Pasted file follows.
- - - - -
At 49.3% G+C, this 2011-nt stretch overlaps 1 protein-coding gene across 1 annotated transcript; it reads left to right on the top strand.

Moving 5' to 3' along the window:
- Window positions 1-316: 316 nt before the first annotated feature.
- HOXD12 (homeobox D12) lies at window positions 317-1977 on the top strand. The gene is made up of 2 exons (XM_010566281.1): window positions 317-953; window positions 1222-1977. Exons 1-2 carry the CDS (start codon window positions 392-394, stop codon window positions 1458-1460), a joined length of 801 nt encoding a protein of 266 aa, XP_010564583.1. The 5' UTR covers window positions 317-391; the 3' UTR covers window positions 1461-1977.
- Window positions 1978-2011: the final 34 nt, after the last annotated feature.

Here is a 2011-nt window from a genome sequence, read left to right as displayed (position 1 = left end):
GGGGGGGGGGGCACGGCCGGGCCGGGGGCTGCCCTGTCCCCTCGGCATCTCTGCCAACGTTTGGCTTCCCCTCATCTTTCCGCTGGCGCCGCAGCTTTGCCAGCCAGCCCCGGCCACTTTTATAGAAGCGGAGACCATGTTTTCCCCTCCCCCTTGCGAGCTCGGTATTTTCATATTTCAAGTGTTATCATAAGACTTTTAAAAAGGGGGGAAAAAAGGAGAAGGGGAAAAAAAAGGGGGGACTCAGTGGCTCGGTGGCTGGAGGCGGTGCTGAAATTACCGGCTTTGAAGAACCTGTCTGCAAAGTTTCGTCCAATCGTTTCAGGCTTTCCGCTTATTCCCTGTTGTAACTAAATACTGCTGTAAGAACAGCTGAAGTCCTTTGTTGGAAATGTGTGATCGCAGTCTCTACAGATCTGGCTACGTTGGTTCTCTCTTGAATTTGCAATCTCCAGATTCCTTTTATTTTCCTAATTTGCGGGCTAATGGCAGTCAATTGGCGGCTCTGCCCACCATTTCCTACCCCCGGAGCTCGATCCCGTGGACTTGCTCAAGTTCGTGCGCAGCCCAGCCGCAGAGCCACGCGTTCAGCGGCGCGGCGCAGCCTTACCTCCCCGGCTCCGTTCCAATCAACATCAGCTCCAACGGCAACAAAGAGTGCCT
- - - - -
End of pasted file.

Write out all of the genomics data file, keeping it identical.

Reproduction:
At 49.3% G+C, this 2011-nt stretch overlaps 1 protein-coding gene across 1 annotated transcript; it reads left to right on the top strand.

Moving 5' to 3' along the window:
- Window positions 1-316: 316 nt before the first annotated feature.
- HOXD12 (homeobox D12) lies at window positions 317-1977 on the top strand. The gene is made up of 2 exons (XM_010566281.1): window positions 317-953; window positions 1222-1977. Exons 1-2 carry the CDS (start codon window positions 392-394, stop codon window positions 1458-1460), a joined length of 801 nt encoding a protein of 266 aa, XP_010564583.1. The 5' UTR covers window positions 317-391; the 3' UTR covers window positions 1461-1977.
- Window positions 1978-2011: the final 34 nt, after the last annotated feature.

Here is a 2011-nt window from a genome sequence, read left to right as displayed (position 1 = left end):
GGGGGGGGGGGCACGGCCGGGCCGGGGGCTGCCCTGTCCCCTCGGCATCTCTGCCAACGTTTGGCTTCCCCTCATCTTTCCGCTGGCGCCGCAGCTTTGCCAGCCAGCCCCGGCCACTTTTATAGAAGCGGAGACCATGTTTTCCCCTCCCCCTTGCGAGCTCGGTATTTTCATATTTCAAGTGTTATCATAAGACTTTTAAAAAGGGGGGAAAAAAGGAGAAGGGGAAAAAAAAGGGGGGACTCAGTGGCTCGGTGGCTGGAGGCGGTGCTGAAATTACCGGCTTTGAAGAACCTGTCTGCAAAGTTTCGTCCAATCGTTTCAGGCTTTCCGCTTATTCCCTGTTGTAACTAAATACTGCTGTAAGAACAGCTGAAGTCCTTTGTTGGAAATGTGTGATCGCAGTCTCTACAGATCTGGCTACGTTGGTTCTCTCTTGAATTTGCAATCTCCAGATTCCTTTTATTTTCCTAATTTGCGGGCTAATGGCAGTCAATTGGCGGCTCTGCCCACCATTTCCTACCCCCGGAGCTCGATCCCGTGGACTTGCTCAAGTTCGTGCGCAGCCCAGCCGCAGAGCCACGCGTTCAGCGGCGCGGCGCAGCCTTACCTCCCCGGCTCCGTTCCAATCAACATCAGCTCCAACGGCAACAAAGAGTGCCT